The 9th annual DesignPhiladelphia Festival is back with more than 100 events centered around this year’s EXPERIENCEdesign! theme. The weeklong festival will offer opportunities to see, touch, smell, hear and feel the design that makes Philadelphia the unique, charming and often equally bizarre city that it is.
With so many events to chose from – exhibitions, lectures, public forums, parties, workshops and more – it might be overwhelming to find the event that’s right for you. With that in mind, I’ve perused the DesignPhiladelphia program and picked out some events that seem best suited to the urbanist, design savvy planners and thinkers.
Thursday, October 10 – Friday, October 18. 8am – 11pm. Various locations. Throughout the festival, AIGA Philadelphia invites participants to take photos of found design in Philadelphia and share the photos on Instagram using the hashtag #designphlhunt. Each day will focus on a different discipline ranging from typography to street art, signage and architecture, and prizes will be awarded based on the best-curated collections of found design. A calendar of the daily design categories judges will look for is available online.
Friday, October 11, 12pm – 5pm & 7pm – 9pm. Silicon Gallery, 139 North 3rd St. Have your photo taken at Silicon Gallery and the Silicon Fine Art Prints crew will blend your black and white image into a giant design pasted on the exterior of the building. The installation is inspired by the former Delaware River islands across from Old City and will combine local history with modern-day Philadelphians.
Wednesday, October 16. 6pm – 8pm. Shake Shack. 2000 Sansom Street. SHIFT_DESIGN and Shake Shack are teaming up to unveil a new bike parking fixture at Shake Shack’s 20th and Sansom home.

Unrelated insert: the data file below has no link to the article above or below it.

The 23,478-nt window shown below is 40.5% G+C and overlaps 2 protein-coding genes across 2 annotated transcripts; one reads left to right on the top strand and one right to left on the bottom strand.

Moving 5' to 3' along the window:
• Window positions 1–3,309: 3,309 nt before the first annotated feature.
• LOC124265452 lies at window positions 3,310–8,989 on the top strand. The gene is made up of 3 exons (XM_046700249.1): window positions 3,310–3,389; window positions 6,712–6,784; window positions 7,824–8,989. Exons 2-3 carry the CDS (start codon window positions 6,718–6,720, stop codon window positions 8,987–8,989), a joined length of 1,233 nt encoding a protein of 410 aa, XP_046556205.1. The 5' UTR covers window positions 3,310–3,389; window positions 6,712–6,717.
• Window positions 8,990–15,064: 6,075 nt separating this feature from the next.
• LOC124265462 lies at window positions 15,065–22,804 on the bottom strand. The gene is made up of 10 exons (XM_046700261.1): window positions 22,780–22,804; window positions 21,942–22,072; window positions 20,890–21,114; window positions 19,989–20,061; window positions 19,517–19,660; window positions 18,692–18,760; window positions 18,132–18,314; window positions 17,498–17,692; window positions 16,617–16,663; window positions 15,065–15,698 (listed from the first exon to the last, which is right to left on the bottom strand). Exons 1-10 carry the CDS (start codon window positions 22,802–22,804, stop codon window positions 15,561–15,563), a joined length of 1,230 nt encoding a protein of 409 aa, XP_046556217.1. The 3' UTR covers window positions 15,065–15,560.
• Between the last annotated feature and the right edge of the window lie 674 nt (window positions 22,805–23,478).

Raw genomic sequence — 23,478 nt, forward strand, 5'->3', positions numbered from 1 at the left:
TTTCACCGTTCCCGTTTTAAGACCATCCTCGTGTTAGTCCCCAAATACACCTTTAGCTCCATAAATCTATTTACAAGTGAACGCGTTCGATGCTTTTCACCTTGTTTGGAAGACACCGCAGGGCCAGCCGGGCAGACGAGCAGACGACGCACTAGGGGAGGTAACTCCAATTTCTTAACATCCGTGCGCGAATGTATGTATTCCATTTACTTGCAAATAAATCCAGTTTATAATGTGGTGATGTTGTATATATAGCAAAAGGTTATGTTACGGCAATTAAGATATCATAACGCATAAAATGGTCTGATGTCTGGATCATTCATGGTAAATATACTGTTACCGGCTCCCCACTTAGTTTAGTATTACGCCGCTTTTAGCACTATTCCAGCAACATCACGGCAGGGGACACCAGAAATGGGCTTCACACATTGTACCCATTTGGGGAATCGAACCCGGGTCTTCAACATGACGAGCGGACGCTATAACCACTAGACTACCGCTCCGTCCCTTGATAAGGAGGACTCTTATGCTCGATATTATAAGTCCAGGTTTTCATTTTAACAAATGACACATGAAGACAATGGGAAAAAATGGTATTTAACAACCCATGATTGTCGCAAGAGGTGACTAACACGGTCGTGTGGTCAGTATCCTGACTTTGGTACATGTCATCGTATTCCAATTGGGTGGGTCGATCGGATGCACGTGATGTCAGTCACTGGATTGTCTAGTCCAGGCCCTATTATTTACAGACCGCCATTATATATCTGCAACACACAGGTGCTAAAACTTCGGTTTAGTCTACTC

Saturday, October 12. Noon. Meet at Bridgewaters Pub, 30th Street Station, South Concourse. Philadelphia’s thriving bike culture would not be possible if it weren’t for the many bike shops that supply and keep it running. As part of the festival, this 12-mile bike ride will roll through Center City, West and South Philly and Northern Liberties and stop by many of the city’s favorite bike shops. Riders will observe how owners, staff and customers move through these bikespaces, each of which sells, repairs and stores bikes, parts and accessories in its own unique way.
Thursday, October 10. 2:30pm – 4pm. Temple University Paley Library. 1210 West Berks Street. The environments in which we prepare, produce and consume food reflect and affect those processes. This library lecture examines the interplay between food and design and is fed by the twenty original essays in Singley and Horwitz’s book Eating Architecture. The authors will also discuss the newest developments in the design and architectural analysis of eating spaces.
Friday, October 11. 6pm – 9pm. AIGA Philadelphia Space. 72 North 2nd Street. An initiative of Clean Currents, Lots of Power is a mentorship program that has brought high-school-age teens and creative professionals together to find ways to use vacant lots in Kensington. Of the six teams, two have been awarded grants to complete their projects. On October 11, guests are invited to celebrate the teams and learn more about each of the projects.